Theoremzeo3 15108 An integer is even or odd. With this representation of even and odd integers, this variant of zeo 11501 follows immediately from the law of excluded middle, see exmidd 431. (Contributed by AV, 17-Jun-2021.)
(𝑁 ∈ ℤ → (2 ∥ 𝑁 ∨ ¬ 2 ∥ 𝑁))

Theoremzeo4 15109 An integer is even or odd but not both. With this representation of even and odd integers, this variant of zeo2 11502 follows immediately from the principle of double negation, see notnotb 304. (Contributed by AV, 17-Jun-2021.)
(𝑁 ∈ ℤ → (2 ∥ 𝑁 ↔ ¬ ¬ 2 ∥ 𝑁))

Theoremzeneo 15110 No even integer equals an odd integer (i.e. no integer can be both even and odd). Exercise 10(a) of [Apostol] p. 28. This variant of zneo 11498 follows immediately from the fact that a contradiction implies anything, see pm2.21i 116. (Contributed by AV, 22-Jun-2021.)
((𝐴 ∈ ℤ ∧ 𝐵 ∈ ℤ) → ((2 ∥ 𝐴 ∧ ¬ 2 ∥ 𝐵) → 𝐴𝐵))

Theoremodd2np1lem 15111* Lemma for odd2np1 15112. (Contributed by Scott Fenton, 3-Apr-2014.) (Revised by Mario Carneiro, 19-Apr-2014.)
(𝑁 ∈ ℕ0 → (∃𝑛 ∈ ℤ ((2 · 𝑛) + 1) = 𝑁 ∨ ∃𝑘 ∈ ℤ (𝑘 · 2) = 𝑁))

Theoremodd2np1 15112* An integer is odd iff it is one plus twice another integer. (Contributed by Scott Fenton, 3-Apr-2014.) (Revised by Mario Carneiro, 19-Apr-2014.)
(𝑁 ∈ ℤ → (¬ 2 ∥ 𝑁 ↔ ∃𝑛 ∈ ℤ ((2 · 𝑛) + 1) = 𝑁))

Theoremeven2n 15113* An integer is even iff it is twice another integer. (Contributed by AV, 25-Jun-2020.)
(2 ∥ 𝑁 ↔ ∃𝑛 ∈ ℤ (2 · 𝑛) = 𝑁)

Theoremoddm1even 15114 An integer is odd iff its predecessor is even. (Contributed by Mario Carneiro, 5-Sep-2016.)
(𝑁 ∈ ℤ → (¬ 2 ∥ 𝑁 ↔ 2 ∥ (𝑁 − 1)))

Theoremoddp1even 15115 An integer is odd iff its successor is even. (Contributed by Mario Carneiro, 5-Sep-2016.)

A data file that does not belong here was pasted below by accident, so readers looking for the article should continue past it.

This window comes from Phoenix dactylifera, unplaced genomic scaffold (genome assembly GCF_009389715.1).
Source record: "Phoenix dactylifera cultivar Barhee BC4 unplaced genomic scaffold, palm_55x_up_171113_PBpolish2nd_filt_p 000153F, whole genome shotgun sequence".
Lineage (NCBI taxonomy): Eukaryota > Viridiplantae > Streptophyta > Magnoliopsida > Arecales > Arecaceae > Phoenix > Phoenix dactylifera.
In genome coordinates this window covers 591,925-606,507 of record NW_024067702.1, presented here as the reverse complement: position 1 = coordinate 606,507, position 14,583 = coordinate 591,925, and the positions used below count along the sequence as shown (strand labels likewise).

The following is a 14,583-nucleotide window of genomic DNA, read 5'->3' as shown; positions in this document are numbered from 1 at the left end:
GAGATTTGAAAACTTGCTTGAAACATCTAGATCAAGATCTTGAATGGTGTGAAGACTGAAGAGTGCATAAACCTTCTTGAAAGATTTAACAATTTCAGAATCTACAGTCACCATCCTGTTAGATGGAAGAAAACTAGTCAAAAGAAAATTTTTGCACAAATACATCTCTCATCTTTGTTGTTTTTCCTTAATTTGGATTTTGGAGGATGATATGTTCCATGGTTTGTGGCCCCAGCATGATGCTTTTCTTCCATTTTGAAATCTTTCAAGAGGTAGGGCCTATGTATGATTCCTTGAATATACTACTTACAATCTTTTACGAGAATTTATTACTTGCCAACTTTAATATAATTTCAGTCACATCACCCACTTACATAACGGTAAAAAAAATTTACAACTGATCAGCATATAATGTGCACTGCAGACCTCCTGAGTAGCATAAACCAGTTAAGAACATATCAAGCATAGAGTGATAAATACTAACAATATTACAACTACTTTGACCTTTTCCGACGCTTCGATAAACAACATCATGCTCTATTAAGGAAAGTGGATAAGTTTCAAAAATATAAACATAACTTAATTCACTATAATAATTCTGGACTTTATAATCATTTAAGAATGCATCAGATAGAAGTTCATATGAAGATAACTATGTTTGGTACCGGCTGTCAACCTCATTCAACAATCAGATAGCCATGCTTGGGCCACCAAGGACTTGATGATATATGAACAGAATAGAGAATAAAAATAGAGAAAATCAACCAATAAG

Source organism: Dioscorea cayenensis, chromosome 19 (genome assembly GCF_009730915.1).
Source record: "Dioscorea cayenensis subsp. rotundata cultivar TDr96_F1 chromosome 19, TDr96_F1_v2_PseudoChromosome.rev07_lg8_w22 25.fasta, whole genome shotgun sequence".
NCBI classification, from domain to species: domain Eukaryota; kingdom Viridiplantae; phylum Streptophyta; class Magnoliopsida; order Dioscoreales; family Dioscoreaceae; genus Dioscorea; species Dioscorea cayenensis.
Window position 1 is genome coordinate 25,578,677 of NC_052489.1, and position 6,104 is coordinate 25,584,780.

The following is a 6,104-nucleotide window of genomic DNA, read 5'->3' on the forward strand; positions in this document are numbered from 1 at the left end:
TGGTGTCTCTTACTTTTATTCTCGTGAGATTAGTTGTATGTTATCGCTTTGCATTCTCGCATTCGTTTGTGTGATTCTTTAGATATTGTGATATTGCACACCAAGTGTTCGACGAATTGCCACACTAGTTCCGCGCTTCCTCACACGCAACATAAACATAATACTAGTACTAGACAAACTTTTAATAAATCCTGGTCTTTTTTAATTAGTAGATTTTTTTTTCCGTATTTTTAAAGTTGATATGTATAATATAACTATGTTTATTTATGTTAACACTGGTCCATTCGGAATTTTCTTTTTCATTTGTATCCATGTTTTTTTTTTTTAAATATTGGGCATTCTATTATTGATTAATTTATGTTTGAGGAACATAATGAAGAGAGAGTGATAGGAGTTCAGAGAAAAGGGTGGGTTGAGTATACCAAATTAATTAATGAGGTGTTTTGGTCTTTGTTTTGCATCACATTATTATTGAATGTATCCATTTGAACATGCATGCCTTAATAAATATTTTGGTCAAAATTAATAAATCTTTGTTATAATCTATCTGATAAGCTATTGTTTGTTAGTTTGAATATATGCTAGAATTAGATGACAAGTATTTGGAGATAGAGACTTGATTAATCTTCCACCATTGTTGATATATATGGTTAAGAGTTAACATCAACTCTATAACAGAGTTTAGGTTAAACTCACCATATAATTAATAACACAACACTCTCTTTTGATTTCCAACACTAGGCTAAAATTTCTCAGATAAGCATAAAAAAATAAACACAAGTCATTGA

(𝑁 ∈ ℤ → (¬ 2 ∥ 𝑁 ↔ 2 ∥ (𝑁 + 1)))

Theoremoexpneg 15116 The exponential of the negative of a number, when the exponent is odd. (Contributed by Mario Carneiro, 25-Apr-2015.)
((𝐴 ∈ ℂ ∧ 𝑁 ∈ ℕ ∧ ¬ 2 ∥ 𝑁) → (-𝐴𝑁) = -(𝐴𝑁))

Theoremmod2eq0even 15117 An integer is 0 modulo 2 iff it is even (i.e. divisible by 2), see example 2 in [ApostolNT] p. 107. (Contributed by AV, 21-Jul-2021.)
(𝑁 ∈ ℤ → ((𝑁 mod 2) = 0 ↔ 2 ∥ 𝑁))

Theoremmod2eq1n2dvds 15118 An integer is 1 modulo 2 iff it is odd (i.e. not divisible by 2), see example 3 in [ApostolNT] p. 107. (Contributed by AV, 24-May-2020.) (Proof shortened by AV, 5-Jul-2020.)
(𝑁 ∈ ℤ → ((𝑁 mod 2) = 1 ↔ ¬ 2 ∥ 𝑁))

Theoremoddnn02np1 15119* A nonnegative integer is odd iff it is one plus twice another nonnegative integer. (Contributed by AV, 19-Jun-2021.)
(𝑁 ∈ ℕ0 → (¬ 2 ∥ 𝑁 ↔ ∃𝑛 ∈ ℕ0 ((2 · 𝑛) + 1) = 𝑁))

Theoremoddge22np1 15120* An integer greater than one is odd iff it is one plus twice a positive integer. (Contributed by AV, 16-Aug-2021.)
(𝑁 ∈ (ℤ‘2) → (¬ 2 ∥ 𝑁 ↔ ∃𝑛 ∈ ℕ ((2 · 𝑛) + 1) = 𝑁))

Theoremevennn02n 15121* A nonnegative integer is even iff it is twice another nonnegative integer. (Contributed by AV, 12-Aug-2021.)
(𝑁 ∈ ℕ0 → (2 ∥ 𝑁 ↔ ∃𝑛 ∈ ℕ0 (2 · 𝑛) = 𝑁))

Theoremevennn2n 15122* A positive integer is even iff it is twice another positive integer. (Contributed by AV, 12-Aug-2021.)